Another strategy is to use bait plants that deer will enjoy more than anything else. Kale and peas are both tasty, and planting them around the perimeter of the garden as a sacrifice may keep the marauding masticators out of your pansies.
Deer repellents are available, and contain ingredients such as cayenne pepper, garlic, dried blood, rotten eggs, and even coyote or cougar urine, but have mixed reviews for effectiveness. If you are planning on eating the plants that are being eaten by the deer, spraying your crops with any of these things is a bad idea. This method can work to help curb deer from making your house a regular pit-stop in their routine. Repellent is not long-lasting, however, especially if it rains frequently or if you are using a sprinkler to water.
Sprinklers or noisemakers triggered by motion sensors, air-horns, dogs, or a radio left turned on can help, but most of the time deer will get used to these methods and go on calmly eating away. Old compact discs hung off of trees or along a clothes line can be effective; the flashing reflection can scare off the deer. Some gardeners collect bags of human hair from salons and barber shops and spread the hair around the perimeter of the garden, creating a strong human scent in areas they want to protect. Strong-scented soaps, such as Irish Spring, hung in trees or around cherished plants, may also make a difference, but are not guaranteed for effectiveness. One high-tech solution includes broadcasting pre-recorded sounds of hostile and territorial bucks and alarm calls from does over a loudspeaker in your yard.
Though the initial outlay of money for materials is higher than any of the other methods listed above, fencing is probably the most consistently effective means of keeping your plants safe. A well-constructed fence that is 8-10 feet high will keep deer out, and the space inside can be reserved for the most vulnerable flowers and vegetables. Wood fencing or woven wire are both effective. For a list of materials, plans and cost estimates, look up the Crop Protection and Wildlife Control Fences factsheet published by the BC government. Keep in mind that fencing large areas is not cost-effective or practical and that there may be bylaw restrictions regarding fence height and construction materials. Electric fences can be effective but need to be checked often to ensure they have not grounded out or been pulled down, as they are not typically as sturdy as wire or wooden fences. If you do have a fenced garden always remember to close the gate! If deer become trapped inside the garden with no way out, you will be dealing with a whole new magnitude of damage.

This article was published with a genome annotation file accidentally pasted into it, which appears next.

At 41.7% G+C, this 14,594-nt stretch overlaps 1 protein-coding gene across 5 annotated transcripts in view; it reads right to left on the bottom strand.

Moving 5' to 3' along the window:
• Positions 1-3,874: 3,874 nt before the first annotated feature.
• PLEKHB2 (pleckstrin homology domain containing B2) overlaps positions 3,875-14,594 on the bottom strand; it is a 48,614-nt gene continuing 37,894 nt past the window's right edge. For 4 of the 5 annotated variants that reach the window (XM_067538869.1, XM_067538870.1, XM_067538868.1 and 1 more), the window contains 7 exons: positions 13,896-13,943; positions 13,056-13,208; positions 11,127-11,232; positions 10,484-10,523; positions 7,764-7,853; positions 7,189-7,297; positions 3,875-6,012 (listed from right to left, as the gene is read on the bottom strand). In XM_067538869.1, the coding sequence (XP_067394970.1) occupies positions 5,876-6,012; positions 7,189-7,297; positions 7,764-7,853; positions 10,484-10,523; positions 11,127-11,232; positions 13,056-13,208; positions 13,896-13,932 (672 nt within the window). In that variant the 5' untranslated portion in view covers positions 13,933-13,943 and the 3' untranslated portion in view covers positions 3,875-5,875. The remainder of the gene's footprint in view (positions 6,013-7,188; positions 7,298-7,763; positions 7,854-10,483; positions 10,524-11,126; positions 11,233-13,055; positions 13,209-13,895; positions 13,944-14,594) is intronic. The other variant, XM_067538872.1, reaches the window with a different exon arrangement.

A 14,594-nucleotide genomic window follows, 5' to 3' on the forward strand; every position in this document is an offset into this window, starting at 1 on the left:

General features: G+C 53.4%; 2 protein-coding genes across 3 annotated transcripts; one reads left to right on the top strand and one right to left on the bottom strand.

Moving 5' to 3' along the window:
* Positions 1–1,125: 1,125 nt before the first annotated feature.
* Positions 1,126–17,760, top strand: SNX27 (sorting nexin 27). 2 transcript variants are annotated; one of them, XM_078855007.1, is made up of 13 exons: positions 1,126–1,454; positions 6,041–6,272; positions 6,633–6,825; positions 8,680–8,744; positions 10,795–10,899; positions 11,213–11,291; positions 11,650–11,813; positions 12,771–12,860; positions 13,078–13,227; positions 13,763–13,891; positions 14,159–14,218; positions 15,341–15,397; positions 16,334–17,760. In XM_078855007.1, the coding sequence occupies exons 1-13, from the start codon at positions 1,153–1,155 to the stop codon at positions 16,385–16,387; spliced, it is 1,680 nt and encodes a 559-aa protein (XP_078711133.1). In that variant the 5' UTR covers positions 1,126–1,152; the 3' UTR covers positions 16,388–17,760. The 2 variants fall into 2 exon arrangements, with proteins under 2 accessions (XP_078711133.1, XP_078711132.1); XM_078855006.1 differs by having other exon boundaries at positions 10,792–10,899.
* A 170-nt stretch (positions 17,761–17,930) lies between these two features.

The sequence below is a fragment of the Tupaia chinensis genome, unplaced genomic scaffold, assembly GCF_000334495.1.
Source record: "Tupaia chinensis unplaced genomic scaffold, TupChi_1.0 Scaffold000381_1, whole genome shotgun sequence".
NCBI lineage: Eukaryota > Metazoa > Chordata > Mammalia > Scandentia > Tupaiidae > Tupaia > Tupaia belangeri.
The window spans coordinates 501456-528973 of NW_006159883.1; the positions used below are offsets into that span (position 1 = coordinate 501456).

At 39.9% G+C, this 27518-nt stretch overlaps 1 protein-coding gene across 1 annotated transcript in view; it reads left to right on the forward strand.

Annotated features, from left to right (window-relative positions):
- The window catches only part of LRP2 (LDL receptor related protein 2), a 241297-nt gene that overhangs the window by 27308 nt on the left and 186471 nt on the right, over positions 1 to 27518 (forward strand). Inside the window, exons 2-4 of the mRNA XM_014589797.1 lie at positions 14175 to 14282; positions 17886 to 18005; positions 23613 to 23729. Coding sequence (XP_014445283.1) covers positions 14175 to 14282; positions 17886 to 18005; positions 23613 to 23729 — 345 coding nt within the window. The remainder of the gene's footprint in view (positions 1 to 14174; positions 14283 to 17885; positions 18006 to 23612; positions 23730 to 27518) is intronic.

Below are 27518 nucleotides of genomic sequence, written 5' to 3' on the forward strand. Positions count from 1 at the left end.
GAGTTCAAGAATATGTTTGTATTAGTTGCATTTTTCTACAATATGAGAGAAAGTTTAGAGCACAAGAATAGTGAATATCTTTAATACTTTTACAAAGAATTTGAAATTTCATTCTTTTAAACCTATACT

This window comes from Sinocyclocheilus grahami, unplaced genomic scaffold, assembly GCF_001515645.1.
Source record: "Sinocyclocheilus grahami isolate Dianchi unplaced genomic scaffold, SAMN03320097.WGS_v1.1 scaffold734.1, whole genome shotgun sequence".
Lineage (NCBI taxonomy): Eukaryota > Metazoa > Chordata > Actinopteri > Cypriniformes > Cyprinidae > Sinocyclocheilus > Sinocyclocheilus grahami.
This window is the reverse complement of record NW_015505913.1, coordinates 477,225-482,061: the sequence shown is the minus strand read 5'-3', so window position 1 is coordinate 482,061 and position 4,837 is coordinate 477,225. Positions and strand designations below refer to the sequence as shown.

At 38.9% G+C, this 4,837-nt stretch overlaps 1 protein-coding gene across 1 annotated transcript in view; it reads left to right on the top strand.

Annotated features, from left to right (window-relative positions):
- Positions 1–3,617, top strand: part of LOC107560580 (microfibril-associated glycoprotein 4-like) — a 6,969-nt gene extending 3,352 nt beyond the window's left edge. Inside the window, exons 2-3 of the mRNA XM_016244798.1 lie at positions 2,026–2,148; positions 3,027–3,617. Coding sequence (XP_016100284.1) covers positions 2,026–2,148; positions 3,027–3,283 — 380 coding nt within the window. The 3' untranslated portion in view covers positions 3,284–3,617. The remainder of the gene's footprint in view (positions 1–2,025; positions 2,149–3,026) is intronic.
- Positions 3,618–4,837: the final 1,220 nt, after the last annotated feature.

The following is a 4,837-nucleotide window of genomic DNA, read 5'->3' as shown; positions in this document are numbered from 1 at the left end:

It is also worth keeping in mind that where deer go, moose go also. Moose can be even more destructive in a garden, being more temperamental, aggressive, and physically stronger. Setting up systems that keep deer and moose out of the garden help protect your plants, but they also help protect wildlife in the long-run. Deer and moose that become habituated to humans and human-sourced food lose their fear of people and can become ‘problem’ animals, which usually ends badly for them.
This season, arm yourselves with soap, bags of hair, and cayenne. Raise the fences and set the decoys. And above all... be “vewwy, vewwy quiet.”
For more information, check out Deerproofing Your Yard and Garden by Rhonda Massingham Hart (Storey Publishing).
Homemade deer repellent
1 tablespoon of liquid dish detergent
2 tablespoons of hot sauce
4 cups of water
Mix gently (don’t lather the soap) and sprinkle or spray on plants that deer are likely to eat.